Saudi Arabia’s cabinet has now approved the new government tenders and procurement law.
The law consists of 99 articles and will replace the previous legislation on the subject, which was issued in 2006.
It aims to regulate procedures of tenders and procurements carried out by the government authorities to ensure they are not influenced by personal interest and result in achieving maximum degree of economic efficiency.
As customary in Saudi Arabia, much of the detail of the law will be in the implementing regulations to be issued later and so we await these to be able to better assess the full impact on the business, nonetheless, the approval of the law is a welcome development and falls in line with the Saudi Vision 2030 to diversify the economy and encourage more foreign investment.
* The new law allows the government agencies to choose between the ‘RFP’ model and the ‘invitation to bid’ model.
The RFP model is a globally known “competitive negotiations method” of soliciting proposals. This method is used when the end-product is unique, the government agency knows what it wants, but the methods and specifications aren’t readily available. Thus, price isn’t the only deciding factor. Quality and experience will be heavily weighed. This allows prospective contractors to offer different methods, solutions, and price points for the government agency to evaluate.
This will not only improve the government’s fiscal position by minimising costs and improving the financial planning efficiency, but also allow for the introduction of innovative solutions by global service providers in Saudi Arabia.
Meanwhile, the law allows the government agency to choose the invitation to bid model when there is no substantial difference between the products or services that meet the specifications. The only real difference between the submissions is the price and a healthy competition on price through sealed bids. The law also allows the government agencies to shortlist long term suppliers and avoid repetitive bidding which often increases the chances of collusion.
* Numerous projects have been delayed in Saudi Arabia in the past due to infighting between the prime and sub contactors on account of payment delays since the payments have not flowed down to the sub-contractor.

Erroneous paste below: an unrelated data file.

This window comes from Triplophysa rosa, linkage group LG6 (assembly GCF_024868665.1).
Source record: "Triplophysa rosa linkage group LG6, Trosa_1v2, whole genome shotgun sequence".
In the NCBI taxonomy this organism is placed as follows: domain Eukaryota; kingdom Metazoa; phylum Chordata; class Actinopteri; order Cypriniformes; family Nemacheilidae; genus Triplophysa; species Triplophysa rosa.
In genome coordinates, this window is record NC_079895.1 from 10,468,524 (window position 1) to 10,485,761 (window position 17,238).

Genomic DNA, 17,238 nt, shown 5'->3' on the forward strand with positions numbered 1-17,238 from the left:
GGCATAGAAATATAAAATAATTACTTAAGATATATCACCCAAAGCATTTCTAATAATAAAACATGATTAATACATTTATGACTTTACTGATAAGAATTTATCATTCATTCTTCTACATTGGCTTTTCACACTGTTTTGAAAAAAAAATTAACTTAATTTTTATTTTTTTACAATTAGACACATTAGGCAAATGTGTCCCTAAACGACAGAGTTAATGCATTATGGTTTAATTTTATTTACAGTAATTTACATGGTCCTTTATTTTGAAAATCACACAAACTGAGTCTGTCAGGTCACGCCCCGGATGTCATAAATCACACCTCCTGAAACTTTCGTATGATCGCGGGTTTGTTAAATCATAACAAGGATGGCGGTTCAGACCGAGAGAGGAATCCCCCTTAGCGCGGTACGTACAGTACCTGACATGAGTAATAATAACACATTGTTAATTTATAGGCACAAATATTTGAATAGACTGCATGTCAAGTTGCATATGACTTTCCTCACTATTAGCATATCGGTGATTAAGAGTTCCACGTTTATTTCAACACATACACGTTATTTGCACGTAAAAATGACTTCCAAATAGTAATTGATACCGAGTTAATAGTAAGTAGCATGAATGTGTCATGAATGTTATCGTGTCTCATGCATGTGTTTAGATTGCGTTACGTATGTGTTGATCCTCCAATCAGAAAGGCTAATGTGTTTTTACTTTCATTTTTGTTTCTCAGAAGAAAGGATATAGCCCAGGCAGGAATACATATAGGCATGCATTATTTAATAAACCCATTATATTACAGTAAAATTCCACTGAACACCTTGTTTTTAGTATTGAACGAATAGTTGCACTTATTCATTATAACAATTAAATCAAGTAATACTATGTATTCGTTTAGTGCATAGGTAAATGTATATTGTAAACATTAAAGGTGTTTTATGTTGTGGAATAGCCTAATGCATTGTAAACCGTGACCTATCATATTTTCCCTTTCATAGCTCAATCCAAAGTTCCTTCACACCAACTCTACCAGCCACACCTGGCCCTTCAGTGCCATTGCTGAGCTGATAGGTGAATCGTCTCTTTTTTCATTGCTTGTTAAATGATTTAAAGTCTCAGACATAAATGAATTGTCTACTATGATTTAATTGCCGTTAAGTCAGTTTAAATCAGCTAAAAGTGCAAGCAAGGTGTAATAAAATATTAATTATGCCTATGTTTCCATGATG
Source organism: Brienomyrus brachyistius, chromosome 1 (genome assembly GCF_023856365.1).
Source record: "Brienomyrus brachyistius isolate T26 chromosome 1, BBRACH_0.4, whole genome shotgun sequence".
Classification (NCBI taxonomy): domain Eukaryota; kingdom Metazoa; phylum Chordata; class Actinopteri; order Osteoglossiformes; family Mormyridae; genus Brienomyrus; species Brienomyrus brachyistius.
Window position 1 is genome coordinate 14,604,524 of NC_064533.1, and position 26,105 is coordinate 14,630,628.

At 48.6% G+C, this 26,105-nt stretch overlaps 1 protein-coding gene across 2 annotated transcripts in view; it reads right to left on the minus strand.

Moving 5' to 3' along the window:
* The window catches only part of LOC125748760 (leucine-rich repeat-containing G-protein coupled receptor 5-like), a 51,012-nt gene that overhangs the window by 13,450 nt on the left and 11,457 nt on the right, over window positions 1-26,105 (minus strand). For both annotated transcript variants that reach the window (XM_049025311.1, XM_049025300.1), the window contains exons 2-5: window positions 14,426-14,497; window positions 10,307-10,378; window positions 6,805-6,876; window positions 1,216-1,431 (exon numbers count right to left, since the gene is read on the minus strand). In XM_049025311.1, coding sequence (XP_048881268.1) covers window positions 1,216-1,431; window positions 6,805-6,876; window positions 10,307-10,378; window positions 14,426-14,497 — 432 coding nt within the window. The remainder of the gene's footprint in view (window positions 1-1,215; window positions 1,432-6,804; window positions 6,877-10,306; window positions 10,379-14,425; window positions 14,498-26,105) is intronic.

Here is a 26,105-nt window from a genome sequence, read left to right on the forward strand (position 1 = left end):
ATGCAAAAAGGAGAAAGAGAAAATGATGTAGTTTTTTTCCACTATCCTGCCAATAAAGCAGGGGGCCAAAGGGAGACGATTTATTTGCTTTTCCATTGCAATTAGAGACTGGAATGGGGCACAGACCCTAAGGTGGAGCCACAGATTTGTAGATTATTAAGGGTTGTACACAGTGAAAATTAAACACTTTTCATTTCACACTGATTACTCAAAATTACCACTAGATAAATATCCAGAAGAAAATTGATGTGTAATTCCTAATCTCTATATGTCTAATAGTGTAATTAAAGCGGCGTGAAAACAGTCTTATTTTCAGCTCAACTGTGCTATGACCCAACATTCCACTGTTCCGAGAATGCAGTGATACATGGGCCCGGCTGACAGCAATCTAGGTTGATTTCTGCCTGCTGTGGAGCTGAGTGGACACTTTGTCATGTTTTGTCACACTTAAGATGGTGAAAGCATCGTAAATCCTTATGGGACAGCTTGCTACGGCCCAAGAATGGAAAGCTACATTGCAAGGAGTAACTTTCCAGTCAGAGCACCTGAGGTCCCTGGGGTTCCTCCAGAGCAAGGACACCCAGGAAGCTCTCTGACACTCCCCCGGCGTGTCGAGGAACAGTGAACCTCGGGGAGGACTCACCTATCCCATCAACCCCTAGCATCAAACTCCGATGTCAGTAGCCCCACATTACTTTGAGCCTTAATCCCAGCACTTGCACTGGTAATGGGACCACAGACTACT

The law brings a considerable change to this regime and allows the government agency to pay the sub-contractor directly.
* Local companies, SMEs and Saudi listed companies are given priority over foreign companies.
This is again significant as it would increase listings on the stock exchange – especially by family held Saudi entities traditionally associated with execution of a majority of construction contracts in Saudi Arabia.
This will bring a slew of benefits for the listed companies as well as the kingdom’s economy including enhanced access to capital, better governance structures, lower cost of capital and ability to attract better employees.
* Unlike the old law, the new legislation provides the government agency the right to terminate the contract and partially withdraw the works from a contractor, with the option of executing the same on the contractor’s expense if there have been incessant delays.
The withdrawal will however be without prejudice to the contractor’s rights and outstanding entitlements at the date of termination.
* The law also allows arbitration as a dispute resolution mechanism in government contracts. This was often a sticking point between the parties under the old law. This will be extremely useful for disputes relating to complex construction issues which can be resolved in a more efficient manner through experienced arbitrators who have a high degree of technical expertise.
Muhammad Anum Saleem is the principal associate of AlDhabaan & Partners in association with Eversheds Sutherland (International) in Saudi Arabia